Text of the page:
Speaking of which, I’m sick that I know of a place called “hell hole” in Library Park, a place so named by nearby shop owners because of the nearly unimaginable degree of filth and grossness that exists and takes place there.
I’m sick of living in a city where our train depot – cleaned up some years back by good citizens – is closed because of vandalism, which means that if you or your loved one needs to arrive or depart from Amtrak’s Redding station at 0-dark-30, you will have no depot for shelter. Rots of ruck, folks.
I’m sick of living in a city that has multiple Facebook pages dedicated solely to the topics of crime and homelessness; not about solutions, but residents’ rants, tips, reports and alerts.
All in all, I’m sick of feeling unsafe in the city I’ve called home since kindergarten. I’m sick of hearing one tale after another about crime – mainly theft – to the point where, in my neighborhood, thieves recently climbed a neighbor’s fence into the back yard and actually cut the locks off four bikes and then ripped them off. Here in Redding’s Garden Tract, neighbors alert each other about one another’s open garage doors, or delivered packages on porches (before they’re stolen), or creepy people with clunky ankle bracelets who slowly troll the streets on too-small bikes, looking from left to right.
Finally, I’m sick of the phrase, “Well, it is Redding,” as if we shouldn’t set our expectations too high, because we’ll never amount to anything, anyway.
Driving back into Redding Sunday, it was the one of the few times after being away that the sight of Lassen Peak and Mt. Shasta didn’t make my heart swell; make me feel glad to be home.
By the time I’d reached Redding’s city limits along Highway 273, I saw the now-familiar sights of poverty, vandalism, and mental illness. Street people hauled their belongings in black garbage bags or pushed their possessions in shopping carts. I passed a car on 273 that was going about 30 mph, and when I looked to see the driver, I saw a skeletal-thin woman, her mouth sunken from missing teeth.
Solutions? There are many.
Build mental health/substance abuse facilities to rival the size of jails.
Bring some kind of production work here – pottery, recycled glass tables, hemp rope, I don’t care what. After all, the last time I checked, Stillwater Business Park was still a multi-million-dollar ghost town with plenty of room for industry. The goal would be to teach people a living-wage skill, and be the kind of place where any high school graduate (who wasn’t choosing college) could work and earn enough money to live a decent life. (Like Kimberly Clark Paper Company was for guys way back when I was in high school).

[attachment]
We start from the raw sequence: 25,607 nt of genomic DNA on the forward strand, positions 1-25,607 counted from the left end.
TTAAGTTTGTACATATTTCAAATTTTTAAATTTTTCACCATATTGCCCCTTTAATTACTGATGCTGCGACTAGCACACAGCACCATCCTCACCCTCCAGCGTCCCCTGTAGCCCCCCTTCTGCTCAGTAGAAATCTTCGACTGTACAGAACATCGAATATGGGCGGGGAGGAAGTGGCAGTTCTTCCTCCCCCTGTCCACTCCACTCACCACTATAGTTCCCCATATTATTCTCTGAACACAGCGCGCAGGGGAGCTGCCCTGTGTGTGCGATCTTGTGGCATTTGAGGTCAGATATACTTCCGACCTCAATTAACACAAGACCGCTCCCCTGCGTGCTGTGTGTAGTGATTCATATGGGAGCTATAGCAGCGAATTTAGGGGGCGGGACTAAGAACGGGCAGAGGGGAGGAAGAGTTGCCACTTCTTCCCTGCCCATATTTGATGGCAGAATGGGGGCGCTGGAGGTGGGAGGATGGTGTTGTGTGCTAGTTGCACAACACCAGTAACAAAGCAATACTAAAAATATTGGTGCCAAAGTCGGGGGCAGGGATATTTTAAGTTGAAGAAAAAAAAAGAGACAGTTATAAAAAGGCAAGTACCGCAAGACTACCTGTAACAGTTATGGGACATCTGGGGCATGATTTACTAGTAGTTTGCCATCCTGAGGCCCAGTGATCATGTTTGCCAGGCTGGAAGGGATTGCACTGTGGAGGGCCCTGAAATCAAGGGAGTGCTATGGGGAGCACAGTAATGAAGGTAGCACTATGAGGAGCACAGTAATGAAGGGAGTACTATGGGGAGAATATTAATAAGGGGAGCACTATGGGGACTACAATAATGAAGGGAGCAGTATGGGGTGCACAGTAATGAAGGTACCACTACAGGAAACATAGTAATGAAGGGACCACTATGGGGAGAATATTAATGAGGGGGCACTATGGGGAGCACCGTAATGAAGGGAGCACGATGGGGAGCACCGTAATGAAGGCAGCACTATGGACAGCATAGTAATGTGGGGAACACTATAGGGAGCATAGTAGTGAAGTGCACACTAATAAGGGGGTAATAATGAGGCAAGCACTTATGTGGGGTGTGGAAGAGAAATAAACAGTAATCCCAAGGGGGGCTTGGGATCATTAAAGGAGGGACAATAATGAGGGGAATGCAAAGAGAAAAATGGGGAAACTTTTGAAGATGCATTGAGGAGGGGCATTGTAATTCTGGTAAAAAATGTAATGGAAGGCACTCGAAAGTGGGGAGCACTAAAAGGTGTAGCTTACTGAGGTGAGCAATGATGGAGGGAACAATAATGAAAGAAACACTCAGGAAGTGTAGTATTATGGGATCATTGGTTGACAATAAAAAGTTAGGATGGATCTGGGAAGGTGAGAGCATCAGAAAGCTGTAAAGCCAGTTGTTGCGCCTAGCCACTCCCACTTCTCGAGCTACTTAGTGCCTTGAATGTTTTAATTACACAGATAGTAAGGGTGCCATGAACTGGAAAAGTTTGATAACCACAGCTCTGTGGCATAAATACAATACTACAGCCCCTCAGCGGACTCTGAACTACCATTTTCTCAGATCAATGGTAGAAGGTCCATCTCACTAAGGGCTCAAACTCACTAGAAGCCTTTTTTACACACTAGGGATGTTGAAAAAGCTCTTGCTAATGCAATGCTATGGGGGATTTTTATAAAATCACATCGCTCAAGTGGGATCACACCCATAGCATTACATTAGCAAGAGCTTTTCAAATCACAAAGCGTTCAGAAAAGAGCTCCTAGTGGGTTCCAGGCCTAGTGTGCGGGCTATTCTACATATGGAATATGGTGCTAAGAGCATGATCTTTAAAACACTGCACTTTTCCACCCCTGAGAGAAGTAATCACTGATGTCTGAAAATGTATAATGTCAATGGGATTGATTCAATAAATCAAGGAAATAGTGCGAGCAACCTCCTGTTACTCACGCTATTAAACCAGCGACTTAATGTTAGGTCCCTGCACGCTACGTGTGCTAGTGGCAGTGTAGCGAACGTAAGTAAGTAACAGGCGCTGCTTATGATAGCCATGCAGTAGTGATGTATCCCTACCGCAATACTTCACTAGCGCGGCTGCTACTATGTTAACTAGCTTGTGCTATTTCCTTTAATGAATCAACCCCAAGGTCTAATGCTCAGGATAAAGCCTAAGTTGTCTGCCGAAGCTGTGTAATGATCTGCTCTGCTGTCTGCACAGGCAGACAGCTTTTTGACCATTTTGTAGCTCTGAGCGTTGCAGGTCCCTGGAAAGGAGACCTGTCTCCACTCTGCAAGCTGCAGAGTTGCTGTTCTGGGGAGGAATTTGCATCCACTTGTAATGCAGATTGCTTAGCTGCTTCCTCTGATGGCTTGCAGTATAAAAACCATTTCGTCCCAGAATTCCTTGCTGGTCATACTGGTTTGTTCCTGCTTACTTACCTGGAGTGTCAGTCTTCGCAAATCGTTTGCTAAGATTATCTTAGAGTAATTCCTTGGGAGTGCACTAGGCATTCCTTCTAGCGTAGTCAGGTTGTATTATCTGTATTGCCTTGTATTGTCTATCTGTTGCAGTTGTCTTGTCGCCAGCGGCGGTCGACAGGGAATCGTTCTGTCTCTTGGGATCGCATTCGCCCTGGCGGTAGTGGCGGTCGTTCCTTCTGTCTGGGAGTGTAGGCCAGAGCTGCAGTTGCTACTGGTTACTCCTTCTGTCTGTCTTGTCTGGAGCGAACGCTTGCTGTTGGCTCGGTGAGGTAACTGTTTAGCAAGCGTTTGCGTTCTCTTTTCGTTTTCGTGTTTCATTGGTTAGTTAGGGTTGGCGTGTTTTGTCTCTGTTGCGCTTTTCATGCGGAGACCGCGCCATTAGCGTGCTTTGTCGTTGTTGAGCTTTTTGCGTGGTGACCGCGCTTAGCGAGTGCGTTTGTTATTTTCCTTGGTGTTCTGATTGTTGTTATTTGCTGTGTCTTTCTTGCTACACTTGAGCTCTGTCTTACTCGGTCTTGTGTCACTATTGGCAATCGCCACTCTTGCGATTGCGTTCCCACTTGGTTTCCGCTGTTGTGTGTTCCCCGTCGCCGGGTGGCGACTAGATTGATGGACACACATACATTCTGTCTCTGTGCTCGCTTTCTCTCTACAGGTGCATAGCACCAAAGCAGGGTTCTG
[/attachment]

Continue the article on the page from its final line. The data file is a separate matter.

Another solution, albeit perhaps a Pollyanna one, is an idea my sister and I envisioned called Good Works. We imagined a huge hunk of land in the city center that would provide ways for even those with the seemingly fewest skills to be rewarded for being productive, to the point where they could methodically climb out of the pit of poverty, despair and feelings of uselessness. Good Works would have rules, but it would also offer food, housing and opportunities galore. They could grow gardens and fruit trees, raise chickens, braid rag rugs, make bricks, bake bread and refinish furniture. The list is endless. The public could enjoy and support the fruits of those people’s labors by buying those finished products, and show appreciation to the creators of those goods.
There are a million small, meaningful ways to introduce God’s most downtrodden, tortured souls to the joys of purpose and accomplishment. There are a million ways to turn on its head our current “helping” model where we treat the down-and-out like dumb animals; outsiders to whom we toss food, clothes and even housing, with no expectation of participation or ownership or partnership. How superior we are when we treat people that way, and how inferior, dependent and resentful those people become. It’s no wonder that people who have no reason to get up in the morning become addicted and check out mentally. It helps dull the pain of an unfulfilled life in human beings who surely were born to be better and do better.
I’ve said – and have heard many of you say – that it’s time to take back our town.
I’m all for that. Count me in.
I just hope Redding isn’t so far gone that there’s no bringing it back.